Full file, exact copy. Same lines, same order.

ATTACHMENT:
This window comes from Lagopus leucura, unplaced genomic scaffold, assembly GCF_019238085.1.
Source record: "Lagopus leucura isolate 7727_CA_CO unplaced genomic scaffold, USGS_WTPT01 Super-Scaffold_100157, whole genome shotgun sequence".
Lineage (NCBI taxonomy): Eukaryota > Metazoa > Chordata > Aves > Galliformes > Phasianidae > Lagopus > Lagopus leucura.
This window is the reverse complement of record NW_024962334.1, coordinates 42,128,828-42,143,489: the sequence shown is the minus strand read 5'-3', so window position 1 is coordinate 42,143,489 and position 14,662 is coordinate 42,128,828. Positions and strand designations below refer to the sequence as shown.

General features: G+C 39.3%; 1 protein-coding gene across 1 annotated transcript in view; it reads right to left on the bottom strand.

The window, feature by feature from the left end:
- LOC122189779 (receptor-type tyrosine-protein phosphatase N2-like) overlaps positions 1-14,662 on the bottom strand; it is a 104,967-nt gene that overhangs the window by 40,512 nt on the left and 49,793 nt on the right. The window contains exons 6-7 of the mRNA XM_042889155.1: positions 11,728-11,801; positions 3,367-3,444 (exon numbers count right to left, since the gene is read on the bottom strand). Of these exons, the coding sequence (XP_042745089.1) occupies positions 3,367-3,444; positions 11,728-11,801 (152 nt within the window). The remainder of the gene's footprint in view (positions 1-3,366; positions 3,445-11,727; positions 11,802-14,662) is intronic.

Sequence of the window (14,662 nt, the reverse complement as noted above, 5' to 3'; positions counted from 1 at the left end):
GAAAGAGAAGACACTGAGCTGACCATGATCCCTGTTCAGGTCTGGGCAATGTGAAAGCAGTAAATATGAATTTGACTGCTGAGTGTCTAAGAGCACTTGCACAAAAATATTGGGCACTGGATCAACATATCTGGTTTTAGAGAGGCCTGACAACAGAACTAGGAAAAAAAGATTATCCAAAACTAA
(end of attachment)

This window comes from Lagopus leucura, unplaced genomic scaffold, assembly GCF_019238085.1.
Source record: "Lagopus leucura isolate 7727_CA_CO unplaced genomic scaffold, USGS_WTPT01 Super-Scaffold_100157, whole genome shotgun sequence".
Lineage (NCBI taxonomy): Eukaryota > Metazoa > Chordata > Aves > Galliformes > Phasianidae > Lagopus > Lagopus leucura.
This window is the reverse complement of record NW_024962334.1, coordinates 42,128,828-42,143,489: the sequence shown is the minus strand read 5'-3', so window position 1 is coordinate 42,143,489 and position 14,662 is coordinate 42,128,828. Positions and strand designations below refer to the sequence as shown.

General features: G+C 39.3%; 1 protein-coding gene across 1 annotated transcript in view; it reads right to left on the bottom strand.

The window, feature by feature from the left end:
- LOC122189779 (receptor-type tyrosine-protein phosphatase N2-like) overlaps positions 1-14,662 on the bottom strand; it is a 104,967-nt gene that overhangs the window by 40,512 nt on the left and 49,793 nt on the right. The window contains exons 6-7 of the mRNA XM_042889155.1: positions 11,728-11,801; positions 3,367-3,444 (exon numbers count right to left, since the gene is read on the bottom strand). Of these exons, the coding sequence (XP_042745089.1) occupies positions 3,367-3,444; positions 11,728-11,801 (152 nt within the window). The remainder of the gene's footprint in view (positions 1-3,366; positions 3,445-11,727; positions 11,802-14,662) is intronic.

Sequence of the window (14,662 nt, the reverse complement as noted above, 5' to 3'; positions counted from 1 at the left end):
GAAAGAGAAGACACTGAGCTGACCATGATCCCTGTTCAGGTCTGGGCAATGTGAAAGCAGTAAATATGAATTTGACTGCTGAGTGTCTAAGAGCACTTGCACAAAAATATTGGGCACTGGATCAACATATCTGGTTTTAGAGAGGCCTGACAACAGAACTAGGAAAAAAAGATTATCCAAAACTAA